In the End, Texas Decides There's No Place Like Home
But Texas decided Monday to remain with what was familiar and that is Big 12 Conference. The school turned down an offer to join the Pac-10 and become the critical piece of the first 16-school mega conference. UT officials held a press conference Tuesday on campus to announce their decision, which likely saved the Big 12 from dissolution.
The one-time 12-member conference will make it a go with 10 members after Colorado and Nebraska broke ranks last week. Colorado went to the Pac-10, Nebraska to the Big Ten.
"I am pleased to announce today that the University of Texas at Austin is reaffirming its commitment to the Big 12 Conference," said UT president Bill Powers (above). "This is a long-term and unequivocal commitment. After spending several months examining and evaluating our options in the changing the world of Division I athletics, we've decided that the Big 12 provides best long-term opportunities for this university."
The evaluation process revealed to Texas, Texas A&M, Oklahoma, Oklahoma State and Texas Tech – the five school that all seemed ready to bolt on Friday – that staying in the Big 12 had the least impact on their athletes, produced favorable financial returns and was in the best interest of the conference's partners and fans.
Most of the speculation Monday was that Big 12 commissioner Dan Beebe was able to lure Texas back into the fold with the promise of a richer television deal that could help land UT as much as $25 million per season, while OU and A&M would receive $20 million. Texas will go forward with launching its own Longhorns TV network, a venture that had been in the works for two years but would not have been possible in the Pac-10. Texas would get to broadcast one of its football games live on the network that would primarily be a showcase for the Longhorns' non-revenue sports.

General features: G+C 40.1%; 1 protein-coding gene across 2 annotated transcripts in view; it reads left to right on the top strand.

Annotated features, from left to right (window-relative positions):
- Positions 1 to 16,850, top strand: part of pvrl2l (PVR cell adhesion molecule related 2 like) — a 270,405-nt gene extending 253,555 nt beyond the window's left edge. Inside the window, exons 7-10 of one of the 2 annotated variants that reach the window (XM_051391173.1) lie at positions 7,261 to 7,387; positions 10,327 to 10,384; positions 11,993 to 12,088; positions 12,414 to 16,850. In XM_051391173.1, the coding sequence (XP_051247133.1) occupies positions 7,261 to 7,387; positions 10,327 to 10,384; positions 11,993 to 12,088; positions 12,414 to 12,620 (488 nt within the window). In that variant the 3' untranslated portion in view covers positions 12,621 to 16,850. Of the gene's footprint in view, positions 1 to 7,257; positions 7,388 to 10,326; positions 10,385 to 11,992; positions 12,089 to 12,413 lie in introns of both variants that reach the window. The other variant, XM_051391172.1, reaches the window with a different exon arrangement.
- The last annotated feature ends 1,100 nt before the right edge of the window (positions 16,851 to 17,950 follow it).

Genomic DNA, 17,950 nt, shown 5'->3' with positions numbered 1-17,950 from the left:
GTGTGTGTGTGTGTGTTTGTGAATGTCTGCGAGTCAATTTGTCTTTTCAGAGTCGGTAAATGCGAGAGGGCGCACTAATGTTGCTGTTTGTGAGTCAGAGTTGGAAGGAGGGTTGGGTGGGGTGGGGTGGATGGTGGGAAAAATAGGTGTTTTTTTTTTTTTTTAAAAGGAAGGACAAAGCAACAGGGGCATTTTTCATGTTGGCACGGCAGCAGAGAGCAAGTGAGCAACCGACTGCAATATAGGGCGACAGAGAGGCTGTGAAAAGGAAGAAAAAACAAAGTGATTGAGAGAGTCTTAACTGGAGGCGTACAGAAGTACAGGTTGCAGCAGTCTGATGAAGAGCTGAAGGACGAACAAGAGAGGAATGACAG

But, oddly enough, Powers said Tuesday that Texas has received no guarantees in terms of increased dollars, but it is confident Beebe will be able to make the television package as lucrative as the Big Ten, Pac-10, SEC and ACC in years to come.
"We have had indication that when we go forward, it will with a very strong economic [plan]," Powers said. "We did not have any guarantees from the league or our northern partners. There have been reports that there is going to be a special deal for some of us using penalty money or other money to guarantee Texas and possibly other schools of particular value, but we were not part of that, that was not part of our consideration and we oppose that kind of deal."
Beebe said in a conference call on Tuesday that Texas, Texas A&M and Oklahoma would indeed receive a bigger portion of the exit money paid the league by Colorado and Nebraska, though a Big 12 official said the three schools have not accepted any offer for exit fee revenue and no formal plan has been proposed
What seemed to be the deal clincher to make the conference work is an agreement that ABC/ESPN would not downsize its $480 million contract with the Big 12 because two members are gone, the fact a Big 12 championship game will go away once Nebraska and Colorado are gone would not affect television revenue and that money from the two exiting schools' buyouts would line the pockets of the remaining schools. It all adds up to less means more in a smaller conference.